The OTA is mounted on a CG5 computerized Go To Equatorial mount which makes the most powerfull piece of the complex as it can easily hold much heavier OTAs on.
The Tripod is a very heavy and stable steel tripod equivalent to a EQ6 one.
The instrument passed preliminary testing with flying colours.
Star Test executed on Altair shown a sattisfactory colimation of the mirrors from the factory with well concentric cycles around the black spot of the secondary mirror.
Panetary Test: So far executed on Jupiter only due to limited visual options from the urban position.Jupiter was shown very well contrasted on low and medium magnifications 60x,120x,166x and maintained a good contrast even on 333x magnification without filters of any kind.
Deep Sky Test:Will be performed in the next 2 weeks under the Dark Sky of drassa and hopefully under the Dark Sky of the Kryoneri obervatory near Drassa.
Moon:Excellent View well contrasted on any magnification level,slight a cromatism detected same as in Jupiter due to atmosferic conditions ( large city sky, polluted both by particle inquinants and artificial illumination.Again no filters used.
Soon will be added the Star Test and more extensive planetary test results!
Telescope Number 2 is soon on the way , different OTA , dfferent mount ...more news as they come!
Have a nice summer!
CELESTRON C6-SGT-XLT PART 2
Here we are after the summer period with a more complete review on this instrument.
Once set up the Telescope under the Dark Sky of Drassa at the end of July 2009 and executed a 2 Star Allignment the first thing to do was to verify the collimation. The Telescope had on it's Back an entire trip by car and sea from Rome to Athens and Back to Drassa..over 1000Km of car driving. the Star Chosen was Altair again for it's almost vertical position during the time of the test.
Surprisingly the OTA had supported the trip very well with no evident missalingment of the secondary mirror on a quick test.
Right after first check the test has been rechecked on 2 more stars lower on the horizon, this time the much dimmer Polaris and the brighter than pollaris Arcturus.
Primary test confirmed that rough collimation was well preserved right after the trip and on a secondary star test on maximum magnification we had the chance to reconfirm the same result
The Star disk would present itself both in intrafocal and extrafocal with well separated concentric difraction rings and a nice black spot of he secondary in the midle.
Astigmatism and color aberations were absent.
The outcome gave me a nice sattisfaction about the durability of the collimation on these medium size SCTs and SCTs in general as well as a nice surprise about the perfect factory collimation. The first true correction on the collimation has been necessary to be made the month of October 2009 after another 1000+km trip back to Rome where the telescope needed turns of 1/20 of the collimation screws.A minor collimation but with significant value in High resolution planetary photography and observations on every SCT Telescope.
But lets return back to Drassa and our Telescope test.
A more extented Planetary Test was possible fo be made under this wonderfull sky mostly by the enormous FOV provided by the geographic position and the relativelly Dark sky.
Jupiter even if relativelly low on the horizon was dominating the Greek dry and clear night skies and indeed it would offer splendid views.At 60x the planetary disk with the major bands was visible acompanied by it's four major satelites.At 120x the 4 major bands and more details would be visible but the real show would start from 166x and more where most of the details would be visible including the great red spot and some darker spots on the atmosfere , at 333x we reached the maximum usefull magnification allowed by the seeing ( anyways we were very close to th 354x max usefull magnification specified by Celestron) still with decent results in contrast where we could see some darker layer blue areas between the bands of the Gas Giant.A really great result on the contrast of provided by the C6 and the generous Seeing.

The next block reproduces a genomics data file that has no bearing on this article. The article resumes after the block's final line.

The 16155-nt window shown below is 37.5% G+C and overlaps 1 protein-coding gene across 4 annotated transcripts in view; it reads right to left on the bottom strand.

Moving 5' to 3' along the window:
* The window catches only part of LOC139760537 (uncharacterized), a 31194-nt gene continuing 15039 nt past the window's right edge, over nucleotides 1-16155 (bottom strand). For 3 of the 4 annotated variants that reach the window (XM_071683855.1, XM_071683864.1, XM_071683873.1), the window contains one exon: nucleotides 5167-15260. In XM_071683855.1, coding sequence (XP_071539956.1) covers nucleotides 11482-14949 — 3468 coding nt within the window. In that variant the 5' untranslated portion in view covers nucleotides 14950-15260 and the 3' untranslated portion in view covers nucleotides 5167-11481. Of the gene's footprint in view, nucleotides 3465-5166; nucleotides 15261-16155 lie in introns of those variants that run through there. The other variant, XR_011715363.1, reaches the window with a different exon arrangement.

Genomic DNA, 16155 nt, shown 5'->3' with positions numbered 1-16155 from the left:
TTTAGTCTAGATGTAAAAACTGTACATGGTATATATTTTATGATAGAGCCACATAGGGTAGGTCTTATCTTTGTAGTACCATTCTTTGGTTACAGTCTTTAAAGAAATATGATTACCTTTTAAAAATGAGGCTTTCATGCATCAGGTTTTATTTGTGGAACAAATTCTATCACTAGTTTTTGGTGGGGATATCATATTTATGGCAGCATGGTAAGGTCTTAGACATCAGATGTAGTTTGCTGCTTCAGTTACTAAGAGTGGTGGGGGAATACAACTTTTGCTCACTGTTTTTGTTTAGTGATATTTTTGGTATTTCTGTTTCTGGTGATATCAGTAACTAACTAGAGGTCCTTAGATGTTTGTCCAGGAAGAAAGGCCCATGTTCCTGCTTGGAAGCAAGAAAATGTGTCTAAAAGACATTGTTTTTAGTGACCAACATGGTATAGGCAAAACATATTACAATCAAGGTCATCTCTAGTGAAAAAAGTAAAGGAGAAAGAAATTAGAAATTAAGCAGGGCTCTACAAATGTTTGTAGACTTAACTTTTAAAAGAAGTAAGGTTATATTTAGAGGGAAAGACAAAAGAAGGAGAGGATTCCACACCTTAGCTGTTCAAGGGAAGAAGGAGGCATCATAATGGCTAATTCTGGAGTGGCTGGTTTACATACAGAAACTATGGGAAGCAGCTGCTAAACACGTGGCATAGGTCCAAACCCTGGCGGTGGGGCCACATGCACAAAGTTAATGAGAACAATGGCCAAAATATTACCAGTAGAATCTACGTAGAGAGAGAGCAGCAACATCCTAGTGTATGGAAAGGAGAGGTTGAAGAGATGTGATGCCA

No filters were used.
Uranus:We did not missed the opportunity to use the good seing conditions (the trasparency was less good by the way but still decent ) for observing Uranus of course...allways on a race "hunting" Jupiter.Considering the magnitude (6.00) and the distance its a planet that could be tricky to vew from a lght polluted citty sky.
In this case at 60x the goto brought the planet right inside the eypiece FOV near the center of it.It would be as faint and no much different from stars of the same magnitude.By augmenting magnifications of course the scenario chances drammatically as the Planet starts to increase in size...something that stars do much less in proportion. At 250x colour would start to become barely visible but at 333x would definatelly reveal its nice light blue color.
The Moon was splendid in all magnifications and offering magic views allways, no filters would be necessary to observe and no colour aberations would be noticed again.
Later during August we staid till the early morning hours so we could check for the first time during 2009 Venus and Mars right after Pleiades(which offered oustanding views at low power magnification)very very low on the Horizon.
Venus would present itself very bright and would show it's moon phases very clearly a splendid view considering the low sky hight.
Mars bright as well but deffinatelly much more difficult to focus.Too low to be able to pretend much from the Telescope we managed to observe the characteristic Red colour of the planet alternating with the Bright white of the Polar caps but not more.Remember those are objects of the winter sky.
Extended Deep Sky Test:
We were waiting this period exactelly for performing finally some deep sky observation and here we are:
Double Stars: The first Binary system to center was of course beta 1 e beta 2 Cygni or the otherwise known famous and beautyfull Albireo in the Cygnus constelation. very easy to separate at 60x providing a pleasant view with it's characteristic double colour.
Then we turned the telescope towards Vega and went hunting a more difficult system the "Double-Double" Epsilon lyrae. The telescope provided an excellent view and managed to separate the star easy at 100x even if they would result close. At 120x the view was stunning.